Anterior capsule phimosis develops due to myofibroblastic metaplasia of the anterior cuboidal lens epithelial cells (LECs) and transformation to actin positive smooth muscle. Progressive contraction of the anterior myofibroblastic cells can cause imbalance between centrifugal and centripetal forces on the zonules, which may result in malposition of the capsulotomy opening, angulation of the haptics, or optic edges of IOL even the entire IOL. It may cause the capsular complex displacement or total IOL luxation into the vitreous cavity due to zonular dehiscence.[2]

Pathogenesis

Prostaglandins, interleukin (IL)-1 and 6, and basic fibroblast growth factor, produced by residual LECs, increased in aqueous humor after cataract surgery that stimulates proliferation of the cuboidal lens epithelial cells by the alterations in cell-to-cell contact interactions. Increased concentration of TGF in high myopia is responsible for greater chances in these patients for the development of anterior capsule phimosis.[3]

Risk factors

Contraction of capsular opening due to myofibroblastic metaplasia was strongly correlated with several ocular and systemic factors, such as diabetes mellitus, uveitis, and retinitis pigmentosa. Zonular weakness due to advanced age, trauma, high myopia, certain connective tissue disorders, and previous vitreoretinal surgery are the predispositing factors for IOL displacement in capsular contraction syndrome. Pseudoexfoliation syndrome has dual predisposition factor as increased anterior-chamber inflammation by increased vascular permeability and has fragile zonules with weak stretching capability that causes zonular dehiscence.[4]

Treatment

To prevent the occurrence of capsular phimosis, Davison first proposed YAG laser relaxing anterior capsulotomies at 2–3 weeks after cataract surgery.[1]

Neodymium (Nd):YAG laser can create radial opening in the edge of capsular phimosis and perform significant circular enlargement; it can be effective in resolving the capsular synechiae of the haptics. However, it has several complications such as IOL pitting, anterior-chamber inflammation, and secondary glaucoma, due to residual fibrotic material in the anterior chamber. The femtosecond laser typically emits pulses of less than 600 fs duration with pulse energies in the range of several micro-Joules. This enables the femtosecond laser to cut with much greater precision than the Nd: YAG laser (mJ level) or manual techniques.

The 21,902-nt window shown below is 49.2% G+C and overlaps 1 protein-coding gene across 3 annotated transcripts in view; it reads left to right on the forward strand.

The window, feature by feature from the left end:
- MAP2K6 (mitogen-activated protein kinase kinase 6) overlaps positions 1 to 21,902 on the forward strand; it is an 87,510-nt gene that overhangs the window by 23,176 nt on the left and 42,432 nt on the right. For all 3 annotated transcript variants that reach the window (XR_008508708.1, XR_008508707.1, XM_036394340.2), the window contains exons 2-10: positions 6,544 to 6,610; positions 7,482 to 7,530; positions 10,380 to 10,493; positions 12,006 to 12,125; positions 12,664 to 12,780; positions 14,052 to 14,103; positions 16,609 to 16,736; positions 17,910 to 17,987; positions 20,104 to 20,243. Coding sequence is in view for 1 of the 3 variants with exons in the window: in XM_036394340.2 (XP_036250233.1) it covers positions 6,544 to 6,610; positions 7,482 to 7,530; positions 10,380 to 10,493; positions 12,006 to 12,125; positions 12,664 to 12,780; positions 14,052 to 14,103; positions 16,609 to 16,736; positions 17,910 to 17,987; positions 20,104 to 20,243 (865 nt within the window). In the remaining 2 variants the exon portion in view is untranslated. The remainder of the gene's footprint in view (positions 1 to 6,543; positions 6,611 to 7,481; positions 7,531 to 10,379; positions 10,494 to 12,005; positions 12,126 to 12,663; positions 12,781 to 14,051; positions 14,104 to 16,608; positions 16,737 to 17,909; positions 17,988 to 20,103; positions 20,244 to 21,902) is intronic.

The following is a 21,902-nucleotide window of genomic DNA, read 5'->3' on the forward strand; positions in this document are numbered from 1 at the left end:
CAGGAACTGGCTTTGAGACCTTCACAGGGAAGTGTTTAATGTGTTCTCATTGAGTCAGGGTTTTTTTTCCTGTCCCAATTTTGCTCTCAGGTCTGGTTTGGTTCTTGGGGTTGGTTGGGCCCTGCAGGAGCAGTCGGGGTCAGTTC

Gerten et al. reported femtolaser-assisted capsulotomy in three of his cases where viscoelastic was injected between the IOL and fibrotic capsule before laser application.[5]

Schweitzer et al. performed similar technique of capsulotomy assisted by femtosecond laser but without injection of viscoelastics.[6]

Toto et al. have reported that the use of femtosecond laser for capsulotomy extension offers advantages over the Nd: YAG laser in anterior capsule phimosis.[7]


  Conclusion Top


Femtosecond lasers are capable of cutting even dense fibrotic tissues in the eye. However, the disadvantage of higher treatment cost of the femtosecond laser pseudophakic capsulotomy, as compared to Nd:YAG capsulotomy, limits its widespread use.

Declaration of patient consent

The authors certify that they have obtained all appropriate patient consent forms. In the form, the patient has given her consent for her images and other clinical information to be reported in the journal. The patient understands that her name and initials will not be published and due efforts will be made to conceal identity, but anonymity cannot be guaranteed.

Financial support and sponsorship

Nil.

Conflicts of interest

There are no conflicts of interest.



 
  References Top

1.
Davison JA. Capsule contraction syndrome. J Cataract Refract Surg 1993;19:582-9.  Back to cited text no. 1
    
2.
Aose M, Matsushima H, Mukai K, Katsuki Y, Gotoh N, Senoo T. Influence of intraocular lens implantation on anterior capsule contraction and posterior capsule opacification. J Cataract Refract Surg 2014;40:2128-33.  Back to cited text no. 2
    
3.
Hayashi Y, Kato S, Maeda T, Kaiya T, Kitano S. Immunohistologic study of interleukin-1, transforming growth factor-beta, and alpha-smooth muscle actin in lens epithelial cells in diabetic eyes. J Cataract Refract Surg 2005;31:2187-92.  Back to cited text no. 3
    
4.
Kim SY, Yang JW, Lee YC, Kim SY. Effect of haptic material and number of intraocular lens on anterior capsule contraction after cataract surgery. Korean J Ophthalmol 2013;27:7-11.  Back to cited text no. 4
    
5.
Gerten G, Schultz M, Oberheide U. Treating capsule contraction syndrome with a femtosecond laser. J Cataract Refract Surg 2016;42:1255-61.  Back to cited text no. 5
    
6.
Schweitzer C, Tellouck L, Gaboriau T, Leger F. Anterior capsule contraction treated by femtosecond laser capsulotomy. J Refract Surg 2015;31:202-4.  Back to cited text no. 6
    
7.
Toto L, Viggiano P, Vecchiarino L, Evangelista F, Borrelli E, Mastropasqua L. Anterior capsule contraction syndrome: A successful multimodal therapeutic approach. Int J Ophthalmol 2019;12:1356-8.  Back to cited text no. 7
    


    Figures

  [Figure 1], [Figure 2], [Figure 3]